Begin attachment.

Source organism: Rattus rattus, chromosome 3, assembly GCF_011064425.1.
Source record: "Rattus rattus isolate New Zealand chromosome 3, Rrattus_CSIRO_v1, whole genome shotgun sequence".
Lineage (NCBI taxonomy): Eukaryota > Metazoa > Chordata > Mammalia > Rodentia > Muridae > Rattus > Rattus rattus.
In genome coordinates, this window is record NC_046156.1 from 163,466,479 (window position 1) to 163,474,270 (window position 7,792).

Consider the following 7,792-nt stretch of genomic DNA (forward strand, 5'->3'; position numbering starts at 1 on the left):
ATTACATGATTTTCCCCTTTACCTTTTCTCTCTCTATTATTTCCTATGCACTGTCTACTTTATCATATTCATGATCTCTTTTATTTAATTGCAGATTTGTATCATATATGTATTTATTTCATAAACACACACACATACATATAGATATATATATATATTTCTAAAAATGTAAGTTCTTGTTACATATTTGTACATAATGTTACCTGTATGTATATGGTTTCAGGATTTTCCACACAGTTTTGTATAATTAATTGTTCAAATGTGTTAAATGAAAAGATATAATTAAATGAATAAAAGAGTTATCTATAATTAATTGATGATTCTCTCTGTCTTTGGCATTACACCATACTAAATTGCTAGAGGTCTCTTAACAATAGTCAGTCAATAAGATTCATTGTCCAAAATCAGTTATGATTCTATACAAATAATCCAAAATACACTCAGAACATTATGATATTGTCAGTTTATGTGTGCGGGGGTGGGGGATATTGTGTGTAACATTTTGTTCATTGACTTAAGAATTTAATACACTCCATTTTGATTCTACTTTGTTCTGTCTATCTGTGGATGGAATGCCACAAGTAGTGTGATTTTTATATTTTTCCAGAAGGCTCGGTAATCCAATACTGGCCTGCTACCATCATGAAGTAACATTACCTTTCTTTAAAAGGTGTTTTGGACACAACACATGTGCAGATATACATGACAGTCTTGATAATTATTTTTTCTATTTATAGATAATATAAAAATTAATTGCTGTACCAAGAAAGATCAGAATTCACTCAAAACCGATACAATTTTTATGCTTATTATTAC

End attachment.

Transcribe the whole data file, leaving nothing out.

Source organism: Rattus rattus, chromosome 3, assembly GCF_011064425.1.
Source record: "Rattus rattus isolate New Zealand chromosome 3, Rrattus_CSIRO_v1, whole genome shotgun sequence".
Lineage (NCBI taxonomy): Eukaryota > Metazoa > Chordata > Mammalia > Rodentia > Muridae > Rattus > Rattus rattus.
In genome coordinates, this window is record NC_046156.1 from 163,466,479 (window position 1) to 163,474,270 (window position 7,792).

Consider the following 7,792-nt stretch of genomic DNA (forward strand, 5'->3'; position numbering starts at 1 on the left):
ATTACATGATTTTCCCCTTTACCTTTTCTCTCTCTATTATTTCCTATGCACTGTCTACTTTATCATATTCATGATCTCTTTTATTTAATTGCAGATTTGTATCATATATGTATTTATTTCATAAACACACACACATACATATAGATATATATATATATTTCTAAAAATGTAAGTTCTTGTTACATATTTGTACATAATGTTACCTGTATGTATATGGTTTCAGGATTTTCCACACAGTTTTGTATAATTAATTGTTCAAATGTGTTAAATGAAAAGATATAATTAAATGAATAAAAGAGTTATCTATAATTAATTGATGATTCTCTCTGTCTTTGGCATTACACCATACTAAATTGCTAGAGGTCTCTTAACAATAGTCAGTCAATAAGATTCATTGTCCAAAATCAGTTATGATTCTATACAAATAATCCAAAATACACTCAGAACATTATGATATTGTCAGTTTATGTGTGCGGGGGTGGGGGATATTGTGTGTAACATTTTGTTCATTGACTTAAGAATTTAATACACTCCATTTTGATTCTACTTTGTTCTGTCTATCTGTGGATGGAATGCCACAAGTAGTGTGATTTTTATATTTTTCCAGAAGGCTCGGTAATCCAATACTGGCCTGCTACCATCATGAAGTAACATTACCTTTCTTTAAAAGGTGTTTTGGACACAACACATGTGCAGATATACATGACAGTCTTGATAATTATTTTTTCTATTTATAGATAATATAAAAATTAATTGCTGTACCAAGAAAGATCAGAATTCACTCAAAACCGATACAATTTTTATGCTTATTATTAC